Northwest Arkansas Times from Fayetteville, Arkansas on July 12, 1974 · Page 2
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July 12, 1974

Northwest Arkansas Times from Fayetteville, Arkansas · Page 2

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Fayetteville, Arkansas
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Friday, July 12, 1974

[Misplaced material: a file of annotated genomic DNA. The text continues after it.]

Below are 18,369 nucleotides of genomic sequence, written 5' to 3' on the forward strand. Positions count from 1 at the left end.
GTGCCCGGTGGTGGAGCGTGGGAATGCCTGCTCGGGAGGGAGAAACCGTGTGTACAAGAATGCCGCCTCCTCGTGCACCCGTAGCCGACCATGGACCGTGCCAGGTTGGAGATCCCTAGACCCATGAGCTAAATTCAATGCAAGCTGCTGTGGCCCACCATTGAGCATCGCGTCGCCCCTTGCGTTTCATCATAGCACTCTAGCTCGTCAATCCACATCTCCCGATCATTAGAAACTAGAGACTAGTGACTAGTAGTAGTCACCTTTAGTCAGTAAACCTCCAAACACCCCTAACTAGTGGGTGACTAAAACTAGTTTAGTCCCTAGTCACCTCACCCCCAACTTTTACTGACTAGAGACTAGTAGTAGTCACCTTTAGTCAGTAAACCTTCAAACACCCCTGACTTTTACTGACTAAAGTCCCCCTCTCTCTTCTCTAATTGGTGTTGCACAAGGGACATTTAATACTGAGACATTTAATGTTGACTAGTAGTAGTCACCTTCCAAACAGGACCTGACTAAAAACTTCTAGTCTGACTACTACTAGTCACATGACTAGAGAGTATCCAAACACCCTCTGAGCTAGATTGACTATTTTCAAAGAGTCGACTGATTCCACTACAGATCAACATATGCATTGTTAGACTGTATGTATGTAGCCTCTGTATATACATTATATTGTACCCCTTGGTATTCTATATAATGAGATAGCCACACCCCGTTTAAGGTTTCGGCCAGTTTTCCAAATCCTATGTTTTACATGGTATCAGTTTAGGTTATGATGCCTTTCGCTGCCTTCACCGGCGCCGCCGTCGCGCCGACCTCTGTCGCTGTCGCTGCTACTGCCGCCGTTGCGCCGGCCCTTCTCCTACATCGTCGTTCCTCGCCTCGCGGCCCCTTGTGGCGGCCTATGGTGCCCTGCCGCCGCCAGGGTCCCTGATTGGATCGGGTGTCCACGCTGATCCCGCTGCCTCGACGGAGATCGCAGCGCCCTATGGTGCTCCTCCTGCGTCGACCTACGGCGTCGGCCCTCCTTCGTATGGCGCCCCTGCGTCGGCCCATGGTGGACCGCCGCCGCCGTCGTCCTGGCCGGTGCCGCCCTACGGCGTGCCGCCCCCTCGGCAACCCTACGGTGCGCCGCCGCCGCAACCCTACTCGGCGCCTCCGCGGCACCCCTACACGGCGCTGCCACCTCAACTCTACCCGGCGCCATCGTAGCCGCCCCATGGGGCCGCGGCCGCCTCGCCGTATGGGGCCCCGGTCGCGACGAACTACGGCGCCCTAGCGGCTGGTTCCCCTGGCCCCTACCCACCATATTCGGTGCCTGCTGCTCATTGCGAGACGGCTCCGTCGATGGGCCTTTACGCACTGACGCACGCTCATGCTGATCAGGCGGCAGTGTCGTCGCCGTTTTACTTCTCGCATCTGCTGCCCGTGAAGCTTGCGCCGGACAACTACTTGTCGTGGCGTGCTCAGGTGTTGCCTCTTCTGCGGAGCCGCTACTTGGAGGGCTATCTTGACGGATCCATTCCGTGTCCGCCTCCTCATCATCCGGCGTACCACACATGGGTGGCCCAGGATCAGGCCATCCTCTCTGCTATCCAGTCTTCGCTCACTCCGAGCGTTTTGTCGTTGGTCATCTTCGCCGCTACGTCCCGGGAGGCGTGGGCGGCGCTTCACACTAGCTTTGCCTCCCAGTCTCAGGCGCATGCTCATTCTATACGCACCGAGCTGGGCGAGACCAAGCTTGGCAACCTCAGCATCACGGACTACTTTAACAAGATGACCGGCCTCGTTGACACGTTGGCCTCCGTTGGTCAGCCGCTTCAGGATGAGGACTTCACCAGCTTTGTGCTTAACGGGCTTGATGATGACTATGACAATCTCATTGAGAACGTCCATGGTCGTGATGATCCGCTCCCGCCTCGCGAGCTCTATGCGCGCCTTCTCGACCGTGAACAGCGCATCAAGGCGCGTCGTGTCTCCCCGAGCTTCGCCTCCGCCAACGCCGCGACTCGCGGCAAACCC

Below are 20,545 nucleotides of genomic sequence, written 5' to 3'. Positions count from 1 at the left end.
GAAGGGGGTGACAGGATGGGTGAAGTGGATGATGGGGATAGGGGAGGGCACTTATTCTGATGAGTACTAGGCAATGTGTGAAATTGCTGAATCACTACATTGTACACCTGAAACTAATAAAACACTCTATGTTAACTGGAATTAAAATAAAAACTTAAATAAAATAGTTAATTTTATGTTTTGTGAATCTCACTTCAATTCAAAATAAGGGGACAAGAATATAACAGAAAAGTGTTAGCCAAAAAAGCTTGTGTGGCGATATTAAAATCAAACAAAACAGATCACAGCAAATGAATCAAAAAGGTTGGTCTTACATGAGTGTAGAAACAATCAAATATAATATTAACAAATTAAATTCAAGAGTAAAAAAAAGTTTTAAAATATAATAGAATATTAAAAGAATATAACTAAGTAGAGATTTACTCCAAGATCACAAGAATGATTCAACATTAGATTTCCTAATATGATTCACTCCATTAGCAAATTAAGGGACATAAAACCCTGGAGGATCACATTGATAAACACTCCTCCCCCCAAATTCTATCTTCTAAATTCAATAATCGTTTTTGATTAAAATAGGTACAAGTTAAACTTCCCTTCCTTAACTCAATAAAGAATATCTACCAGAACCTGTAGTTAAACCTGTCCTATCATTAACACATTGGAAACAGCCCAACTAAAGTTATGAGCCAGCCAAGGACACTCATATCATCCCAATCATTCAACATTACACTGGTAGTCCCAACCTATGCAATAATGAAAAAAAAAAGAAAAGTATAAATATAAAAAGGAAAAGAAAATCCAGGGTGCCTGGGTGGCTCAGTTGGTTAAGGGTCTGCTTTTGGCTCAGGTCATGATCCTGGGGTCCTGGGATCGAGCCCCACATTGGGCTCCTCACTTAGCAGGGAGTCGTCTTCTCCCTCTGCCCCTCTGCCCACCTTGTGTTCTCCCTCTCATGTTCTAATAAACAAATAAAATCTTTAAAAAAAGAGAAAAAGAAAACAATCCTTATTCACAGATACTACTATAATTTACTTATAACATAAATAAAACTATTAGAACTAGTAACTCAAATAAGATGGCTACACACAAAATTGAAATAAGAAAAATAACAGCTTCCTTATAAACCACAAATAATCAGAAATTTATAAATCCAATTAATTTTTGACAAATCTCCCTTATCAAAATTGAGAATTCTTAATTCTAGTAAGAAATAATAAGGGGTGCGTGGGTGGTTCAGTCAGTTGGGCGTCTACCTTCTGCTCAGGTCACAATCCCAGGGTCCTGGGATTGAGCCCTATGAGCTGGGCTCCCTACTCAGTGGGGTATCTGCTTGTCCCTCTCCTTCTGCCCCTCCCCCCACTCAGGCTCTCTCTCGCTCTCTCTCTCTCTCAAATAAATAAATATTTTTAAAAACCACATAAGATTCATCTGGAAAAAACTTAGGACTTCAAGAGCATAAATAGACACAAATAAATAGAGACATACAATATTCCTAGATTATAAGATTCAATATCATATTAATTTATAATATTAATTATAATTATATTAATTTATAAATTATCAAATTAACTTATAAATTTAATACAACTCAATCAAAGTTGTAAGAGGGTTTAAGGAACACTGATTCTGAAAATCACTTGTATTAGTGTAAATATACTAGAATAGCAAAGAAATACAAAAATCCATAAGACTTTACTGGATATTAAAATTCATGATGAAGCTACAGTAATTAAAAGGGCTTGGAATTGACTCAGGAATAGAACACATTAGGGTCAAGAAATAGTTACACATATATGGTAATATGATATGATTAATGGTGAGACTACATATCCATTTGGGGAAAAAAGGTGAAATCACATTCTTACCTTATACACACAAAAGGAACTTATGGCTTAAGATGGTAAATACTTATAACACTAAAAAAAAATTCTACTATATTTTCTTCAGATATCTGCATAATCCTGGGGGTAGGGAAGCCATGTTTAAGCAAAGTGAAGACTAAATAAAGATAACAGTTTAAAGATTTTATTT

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NorthwMt Arkanjoi TIMES, Friday, July 12, T974 FAVKTTIVILLI, ARK AMI A« Three Hurt In Moto In a scene Illuminated by headlights, an ambulance attendant (left) carries an injured child from the scene of a Thursday night motorcycle craih on Hwy. 16 cast as police and ambulance men work over two other victims. Police s.ald Lawrence D. Hill, 40, of Route 7, and his two sons, David, 7, and Stephen, 10, were injured about 170:30 p.m. wlicn Lawrence lost control of the cycle they were riding. Lawrence was reported in good condition today at Memorial Regional Medical Center. His sons were released after emergency treatment. (TIMESpholo by Fay Gray) Wheat And Corn Crops Fall Below Original Estimates By DON KENDALL AP Farm .Writer WASHINGTON (AP) -- This year's wheat and corn crops, eagerly sought by the Nixon administration as long-range food price dampeners for consumers, are turning out to be Legislators (CONTINUED FROM PAGE ONE) der the state teacher retirement system. It appeared that the college construction appropriations to be approved by the legislature would not include the $4.8 million Bumpers added this week to his earlier special session requests. The $4.8 million reflected an additional 12 per cent of the estimated total project cost, but none of the college construction appropriation bills approved by either chamber Thursday contained .the additional money. The revenue stabilization bill was amended in the Senate to provide funding for the $4.8 million and all the other admin. istration requests for higher e d u c a t i o n construction b y creating a higher education construction fund which would receive $8.3 million from the interest on state investments plus 'an ancicipated $16 million that would have gone into the Future Operations Reserve Fund. This amendment also was de signed by supporters of the larger college construction ap propriation bills to eliminate any doubt about the number o votes necessary to pass the bills. House Speaker G. W "Buddy" Turner of Pine Blufl ruled this week that the bills needed only a simple majorit; vote since the Constitution pro vides that standard for approv al of education appropriations However, Marcus Halbrook, di rector of the Legislative Coun cil, said that applied only to ap propriations of money collects for educational purposes. The college construction appropria tion bills would have taken money from state general reve nue surpluses not collected spe cifically for education. Some legislators believed tha the action making the future operations reserve an "educa tion construction fund" and de signaling interest income fo college construction would avoi any legal problem. The $4.8 million addition raised Bumpers' college con · sfruction requests to about $26. million, including $10.3 millio for the University of Arkansa Medical Center in Little Rock. The Public School Fund wi! get 62 per cent of the mone for ongoing programs resuliin from the special session, in eluding $4.5 million to expan the kindergarten program-, $1. million for the free textboo program, $3 million for add tional public school trans portation aid and the purchas of buses, $500,000 in additiona aid for the poorest school di tricts, plus the teachers' salar increases. Founded I860 Bt N, Ent Aie. FayetterltTe, Art. Tr dally and Sunday except January 1, July 4, Thanfcwlvinf and Christmai. Second Clxn Plld al FayeHevllle. lit. MEMBER ASSOCIATED PR 15 Tha Associated Freii It entitled exclusively to the use for repabllca- tlon of all local Q«WJ printed In Uili B«w*paper u well at all AP »»wi dlspatchei BCBSCJUPTIOS BATFS EHortlva October 1. 137J Horn. UeSrer Per month by carrier fintfa cow dally lOe, . - |3.2B fnnday 3Bo c.s. HID la Washington, BentoD. Madljon Omm. de* Art, Aialr On, OHi.1 X BHMthI _______ · montto 1 TEAR C«T BUI fKtfot Oatj1d« tbor* floo S moaUif { xnwitlw TEAR . 180 so.o 40.00 , 110 M.W tit. tun. PiTiBL* Di ADVANCT ore temperamental than any- e figured. The Agriculture Department id Thursday that 1974 wheat 'eduction now is estimated at record of more than 1.9 bil- on bushels. But officials .said ought in some areas, too uch rain others and plant dis- ase had taken a toll. In all, the report showed the ew estimate was down 149 illion bushels from what SDA forecast on June 24.That eans the United States will ave much less wheat on hand year from now than had been ounted on. Further, corn farmers have een swamped by wet weather nd late planting which has unted the crops' growth. So much wheat has been sold /erseas -- about 2.3 billion usbels since mid-1972 -- that tie reserve on July 1 was down 217 million bushels, the least 26 years. Prices, averaging st per bushel on the farm month, were nearly ippled from two years ago. Currently, USDA expects 1.86 illion bushels will be needed ir domestic and export re- uirements in 1974-75. Thus, if those figures are-ac- urate.,, ^the huge 1974 wheat rop will fade to only 65 million ushels' left over by July 1 next ear. But one of the main concerns ow is corn, the kety U.S. grain rop, since it provides most of he livestock feed needed to urn out basic consumer food :ems. The 1974 harvest will be large factor in determining ?hat consumers will have to ay for food through all of next 'ear. The problem in much of the 'orn Belt this year stemmed rom a late spring and ex- essive rain at crucial planting imes. Although the latest corn read- ng by USDA calls for a record rop of 6.4 billion bushels -- om-pared with 5.7 billion last ear -- many people think it vill be far less. If so, and export and donies- ic demands hold up, the Crunch will be continued high irices for livestock feed next vinter and possible further lowdowns in meat, poultry and 'airy production. LR Man Kills ^Daughter By Mistake LITTLE ROCK (AP) -- La wana Burton, 13, died thib morning at a Little Rock-hospi tal after being struck by a load of buckshot when her father re portedly mistook her for prowler. The shooting happened abou 3 a.m. at the girl's home in west Little Rock. William Burton, 40, told po lice his wife (was concernec Thursday night about recen break-ins in the neighborhooc and asked him to load his shol gun and place it by the bed Mrs. Burton awoke about a.m., heard what she though was someone attempting t break down the front door am woke her husband. Burton told officers h grabbed his shotgun and wen into the dark living room an fired at a figure he thought wa on the front porch of the house Burton said be turned on th lights and found his daughte ust inside the front door of th louse. The girl was struck i he head with the buckshot. Burton told police his daugh er had a history of sleep valking.- - ';·;·''-_ ; The- incident occurred in neighborhood where Thursda morning a prowler broke int two residences, stabbing woman in one of the houses an drawing gunfire from a man h awakened iii another house. Dugger Appointed Purchasing Agent Harold Dugger of Fayetteville has been appointed purchasing agent in the office of Washington County Judge Vol Lester. Steele of Springdale, purchasing agent, has Leon ormer accepted a job with the federal Department of Agriculture, according to Judge Lester. Lester said today that Dugger assumed his new duties about wo weeks ao. The change was not announced at the time. Steele was appointed purchasing agent in early April shortly after the release of O r a n d Jury report that recommended the creation of the post. Youth Valiantly Battles Paralysis ATAEN PARK, Mich. (AP -- In many ways, Joe Sutika like any other 14-year-old. H plays Softball, has a 118 bow ing average, placed second Junior Olympics pull-up com petition last year and says h "just can't get enough sports." . But young Joe is paralyze 'rom the waist down. That didn't stop him fro starring in a Softball gam Thursday with the pa eague's Bethesda Bombers. H had two singles, a double and walk in four trips to the plate. Joe kneels to bat while anot er player runs for him. "He fantastic," said Dav Post, 13, one of Joe's lean mates. Joe plays a mean third has In the second inning, he serai bled on.his"hands and knees snag a hard grounder on tl second hop, spun and flippi the ball to second base in tim for the fag on an advancii unner. "You get a lot of ridicule, b once you prove yourself, peop will accept you," he said. City, County Planning Area Problems Discussed At Meet Common problems in dealing I about the various differences in th the city's live-mile plan- ng area, in regard to jurisdic- tvitbin the boundaries were scussed by members ot the ayetteville Planning Commis- on, the Board of Directors and e County Planning Board in special meeting Thursday ;ht. Commission Chairman Mprt telman began the discussion State Expected To End Testimony In Henley Trial SAN ANTONIO, Tex. (AP) -he slate is expected to call ve more witness_es today and ind up its testimony; in the. ia! of Elmer Wayne Henley, 1, accused in the Houston mass urders. District Court Judge Preston ial told lawyers Thursday he xpecis the defense to presen; s side immediately alter the ,ate rests. Dist. Atty. Carol Vance said hursday he plans to wind up ith testimony -from parents of ur of the victims as well as a subdivision regulations enforced by the city and the county. Gitelman said that when the commission revised the city subdivision regulations in 1970, "the commission then felt that to require the full set of city specifications for subdivisions that would not, in the forseeable future,' come within the city limits would, perhaps, be a people out in the hardship on county." Gitelman said, however, that developers who bought property just outside 'the city limits and developed substandard subdivisions would be treating the citizens of Fayetteville "in an grossly unfair manor." STATE LAW State law permits the city to enforce its jurisdiction within the' five mile limit', if it so desifes, The main purpose of this meeting was' to obtain a basic idea of just how far the city wished to extend its authority. Obviously, where the minority, the would begin SLA Survivors Believed Back In Bay Area SAN FRANCISCO , (AP) -Unidentified police sources say fugitive heiress Patricia Hearst and two Symbionese Liberation Army companions are believed to have returned recently to the San Francisco Bay area from a trip to Guatemala, a San Francisco television station reports. The trio, wanted on a Variety of charges including kidnaping and bank robbery, apparently made contact with underground political leaders in the Central American, country, Marilyn Baker said in a report broadcast Thursday by KQED-TV. According to the story, Miss Hearst and William and Emily Harris have tince returned to the East San Francisco Bay area with money and a list of underground contacts here. Obituary EAHL McCAWLEY Fort Smith -- Karl McCawley, five-day-old son cf James W and Sue McCawley of Fort Smith, died Thursday in Fort Smith. Survivors in addition to the parents are one brother, John Wayne of the home and the paternal grandparents, Mr. and Mrs. Earl McCawley of the home! Funeral and burial were in Fort Smith. . . MRS. ANNABELLE HANKIN! Mrs. Annabelle Wayt Hankins Charles Bates, agent in charge special FBI of the case, said the report was "news to me. I know nothing that would lead me to the conclusion that any of them were ever in Guatemala." ot Fayettevilie died' Thursday local hospital. She wa: born Jan. 14, 1886 in Ho_ldrege, Neb., the daughter James and Caroline of John Elizabeth city ended its county planners imposing theirs. Elam Denham, the chief defense not revealed his etcctive. Will'Gray, wyer, has ans. although he sa'd before he trial s-tarted that he will hot uE Henley on the stand. Gfay as issued subpoenas for more han 60 persons, but said last eek during questioning of ju- ors that he may not call a nglc witness. Henley is being tried on six ounts of murder. Prosecutors paraded witness fter witness to the stand 'hursday in an attempt to link Henley to physical evidence re- overed in the case. Mrs. Verrion Cobble, motner f victim Charles C. CobbUvVT, dentified a blue shirt found jit' Houston boatshed ns CAIG ·orn by her son when he d's- ppeared last July 25 from his Houston apartment. She also identified clothina vorn by Marty Ray Jones, 18. vho disappeared with Co'bb.e. ""he two youths were found biii'- ed together- in the boat shed Chairman of vhere odies males. police found of ·' young 15 other teen-aged In all 27 bodies were dug up ast summer in three location?. One of the bodies found, however, may not have been a vic- im in the .mass murders, according to testimony Thursday y Harris County medical examiner Dr. Joseph A. Jach- mczyk. Jachimczyk said John Manling Sellers, 17, of Orange, Tex., whose- body was one it six found buried on a beach at High Island, Tex., was shot vith a rifle and his body was ully clothed when found. Tim body was not identified until ast April. The 26 other victims were either shot with a pistol or strangled and their bodies were buv- .he_ County Planning Board, pointed out that the board will go to each city in the county and attempt to determine exacly what Jurisdiction each individual city wants. Gitelman said he r felt personally that the city should trim back" : on : tlie -five"mile : limit, possibly 'as' far as the Growth Area established some time ago for water and sewer projects. Growth Area covers an approximate area, about two and a half miles wide around the city instead of the five miles. ALLOWS FOR GROWTH Fayetteville Mayor Russell Purdy commented that the five miles would probably, in his estimate, allow the city to grow fpt the next 40 years and that a" more clearly defined smaller a'rea - might - be helpful. He added, however, that should f u t u r e expansion become necessary, it may become desirable to restore the full five mile limit. Gitelman proposed that a resolution he presented at the August 13 meeting of the commission which would redefine the city's extraterritorial jurisdiction to the Growth Area boundaries. At that time, Gitelman said, a public hearing will je held in order that interested citizens may be notified. Sinatra Secluded In Sydney Hotel SYDNEY, Australia (AP) -Frank Sinatra remained secluded in his Sydney hotel today despite a cease-fire that ended his three-day battle with militant Australian unions. After days of sensation following a Union boycott on his concerts, Sinatra's promoters were busy rescheduling his three canceled Sydney concerts. Australian trade union leader Bob Hawke, an avowed Sinatra fan, negotiated a settlement between Sinatra and the unions in a three-hour meeting at a plush hotel Thursday n'ght. Lutz Wayt. She was the widow of the Rev. Herbert Clyde Han kins, well known evangelist, preacher and radio personality She was active in church anc civic affairs for many years and served as president ot the United Methodist Women both in Fayetteville and Springdale. She is survived by fou daughters, Mrs. Dorothy H Thompson, Shreveport, La. Mrs. Elizabeth H. Coxsey, Kan sas City, Mo.. Mrs. Margare Bailey, Salinas, Calif., and \lrs."Virg!nia'H. Fields, Cincin- lali. Ohio;'ten grandchildren; nine great-grandchildren, and ,\vo 'great-great 'grandchildrcni Funeral service will be 10 a.m. Monday at Moore's Chapel vith burial in Bluff Cemetery t Springdale. , ROBERT E. BREWER Bentonville -- Robert E. Brewer, 85, of Route 4. Bentonville, died Thursday in Bates Hospital. Born Feb. 23, 1889 in Dublin, Tex., he was a retired iarmer. Survivors are the widow, Mrs. Lila Brewer of the home; three daughters, Mrs. TV O. Berry of Weatherford, Tex., Mrs. Bob Anderson of Bentonville and Mrs. John Keith of Centerton; three sons, Robert E. of Bentonville, Malcolm of Rogers and Nubern of Neosho, Mo.; fou; sisters, Mrs. Addie Alderson of Burnett, Tex., Mrs. Buena Nichols and Mrs. Lee Holland of Fredericksburg, Tex. and Mrs. Lala Riley of Llano, Tex.; 1C grandchildren and seven great-grandchildren. " Funeral service will be at 2 p.m. Monday at Oallison- McKinncy Funeral Chapel with burial in Memorial Park. Rhoads said changes could ed nude. Also tesifying Thursday Fred R. Rymer, a firearms ex- jert with the Texas Department of Public Safey in Aus!n. Rymers said a pisol troduced by the state was the gun used to shoot and kill Gobble and victim Homer Garcia, 15, who disappeared J ( :ly 18, 1973. The gun was the same one Henley told police he usad to kill Dean A. Corll, 33. the ir.au identified by police as the lead^ er of a homosexual torture avl murder ring. . ' In statements given to police, both Henley and Dav.-i? Owen Brooks, 19, admitted procuring youths fo · Corll, who homojex- ually raped them. The two youths also said they helped torture and kill the victims lod dispose 01 their bodies. A trial date for Bropks. charged with four dea'.'is, li«s not been set. Wholesale (CONTINUED FROM PAGE ONE) the retail level. The Labor Department said metals, fuels, chemicals, machinery and equipment accounted for about 80 per cent of the rise in the industrial commodities index, which advanced a seasonally adjusted 2.2 per cent in June following a rise of 2.7 per cent in May. Wholesale prices have risen at a seasonally adjusted annual rate of 12.2 per cent during the last " 14.5 Secret (CONTINUED FROM PAGE ONE) curity Council monitor secrecy. the slow proposed the declassification work now' under way by restricting authority in the area to only a few high-level federal workers. He also said the accelrated declassification called for in the proposal would require the initial review of about one billon pages of classified records within a short time. Springdale Couple Files Damage Suit Essie and Harmon James, of Route 2, Springdale, filed suit Thursday seeking $39,000 in damages from a n . a u t o accident that involved a Springdale policeman. The Jameses claim that Mrs. James were a passenger in a car driven by Mrs. Wanda Wade o March 24, 1973, on Hwy. i8 in Springdale, and that the Wade .care was struck by a Springdale police car driven by Officer Gary Dugger. The suit claims that Dugger was traveling at excessive speeds ran a stop light, and was responsible for injuries suffered by Mrs. James. Responsibility for the dent is imputed to the city of Springdale and to its liability in- surors, Insurance Company o North America, the defendant in the suit. The suit seeks $30,000 for Mrs. James and $9.000 for Harmon James for loss of consor tium. Mclaughlin Attends Tim McLaughlin, the son of Mr. and Mrs. George McLaughlin of Fayetteville, is one of 500 of the nation's lop high school .students with demonstrated aptitudes for engineering or science who participated in the first Naval Academy Engineering Science Seminar and Workshop recently held at Annapolis. who have not attended Farm- three months, and per cent higher in June than in June 1973. The June increase lifted the government's Wholesale Price Index to 155.7, meaning that it cost $155.70 to buy the" same volume of wholesale goods that $100 purchased in 1967. Poll Picks Ford NEW YORK (AP) -- Pollster Louis Harris says a nationwide survey of 873 persons shows that and Bicycle Stolerl x ; A 10-s peed-bicycle owned by David Guisinger of 1247 Oak Dr. was stolen Thursday, according to Fayetteville police. Guisinger told police that the bicycle, silver in color with some tape on the front of the seat, was taken from Fayetteville High School sometime between 11 a.m. and noon. Arrested For Arson -.. BRIDGEPORT, Conn (AP) -A- r 22-year-r old Greenwich man has been charged iwith setting a fire in a bowling alley shortly before 24 persons died of smoke nhalation in an adjacent discotheque in Port Chester, N.Y. The 24 died when fire swept a juilding complex straddling the Connecticut-New York line ear- y in the morning of June 30. Peter Leonard, 22, was charged with first-degree arson ind third-degree burglary in a warrant Thursday night. He vyas held at the state correctional center in Bridgeport on $20,000 bond. 13 per cent of Republicans independents pick Vice R. Ford ns for the 1976 President Gerald their first choice ... ..._ ... GOP presidential nomination. Harris said Thursday that in last month's poll Ford gained over his 21 per cent tally in a survey taken three months ago. Farminglon Schools Ask Registration Local EOA Group To Meet July 18 FARMINGTON Students ingtpn schools but expect to enroll this fall are asked to register as soon as possible. School officials request that students report to the elementary or high school offices any time between 8 a.m. and 3 p.m. weekdays. New students are asked to bring immunization records al the lime they register. The Board of Directors of tha Vashington County Economic Opportunity Agency will meet at 7:30 p.m. July 18 in the hospitality room of the Arkansas .Vestern Ga's Co. on Hwy. 71. Consideration, of the agency's 142,329 refunding application is on the agenda. The application, ;o be submitted to the Office of Economic Opportunity for the fiscal year beginning Nov. 1, 1974, outlines administrative and community action local propeel golas. · T h e community action projects proposed .for the coming year include' a rural paramedical ambulatory care services program in the southern and southwest portion - of the county; increased dental care for county residents; a transportation service for tha elderly;' a community assessment of child care needs, continued support and expansion of the Rural Mountain 'Producers Exchange; development ot a consumer education course and first year support of the newly organized program to sponsor Volunteers in Service to America (VISTA) to include day care, transportation and ·'technical assistance. The meeting is open to the public and all interested persons. Griffin Reported In Serious Condition SPRINGDALK -- Wayne Griffin, 17, of Winslow, remains in serious condition today at Springdale Memorial Hospital following his fall Wednesday into a grinding apparatus at George's Feed Mill. Griffin slipped into the machine while cleaning it. Rescue workers lahored for one and one half hours before finally freeing the youth whose legs were trapped. MISSED YOUR PAPER? WE'RE SORRY! II you cannot reach yonr TIMES carrier PHONE 442-622 Dally 5 to 6:30 p.m. Saturday 3 to 6 p.m. Sunday 8 to 9:30 a.m.. Sears MOONLIGHT MADNESS 9 to 10 .P.M SPECIALS Mister Twister I on fr People Helping People Directors of _.L Funeral Service ]j[f Services: CUNNINGHAM, William C. -Friday 1:30 p.m. Chapel of Nelson's Funeral Home. Hev, G. E. Roach officiating. Inter- in entj National Cemetery. SHIELDS. David Ray -Monday 11:00 a.m. Chapel of Nelson's Funeral Homo. Interment, National Cemetery. DR. JAMES R. HUNT TAKES PLEASURE IN ANNOUNCING THAT DR. WARREN C. MASSEY WILL BE ASSOCIATED WITH HIM IN THE PRACTICE OF DENTISTRY FOR CHILDREN HAVE A HAPPY IDEA FOR TODAY!: You have an outboard motor that spends the boating season in your garage rather than in the water? You can : make some NORTHWEST ARKANSAS TIMES Want Ad reader happy by offering it for sale in the Want Ad columns. For friendly assistance in placing ygur ad, dial 442-6242. 40 H.P. Evinrude motor, used only one summer cxeell~r-t condition. MIS or best of/or. Phone xxx-xxxx after 5:30 p.m. An 18 word ad like this one would he only $6.84 for seven days. If you should sell your item call and cancel and we'll just charge you for the days it actually ran. ' NORTHWEST ARKANSAS TIMES CLASSIFIED ADS 6" PHENOM WORM Pkg, of 10 Regular $1.49 99 Pkg. Large Assortment of Colors Shop Sears Save Sears N.W. Ark. Plaza Fayetfeville, Ark. Ph. 521*000 NOTICE We are now open for business at 1610 South 8th St. Southgate Shopping Center in Rogers. Come by and meet Paul McCollon and Richard Fultner, Mgr. ARKO INTERSTATE ELECTRIC CO. Phone Springdale 751-5471 Phone Rogers 636-5302 FABRIC CLOSEOUT! Not Much Left All remaining fabric left in stock at great savings! Linings, blouse fabrics and others. Values to $3.98 yd. NOW 00 Few patterns left at also great savings! Simplicity, Vogue, Butterick/ McCalls. 4J $ 1 00 BEDDING and BATH DEPT. Street Floor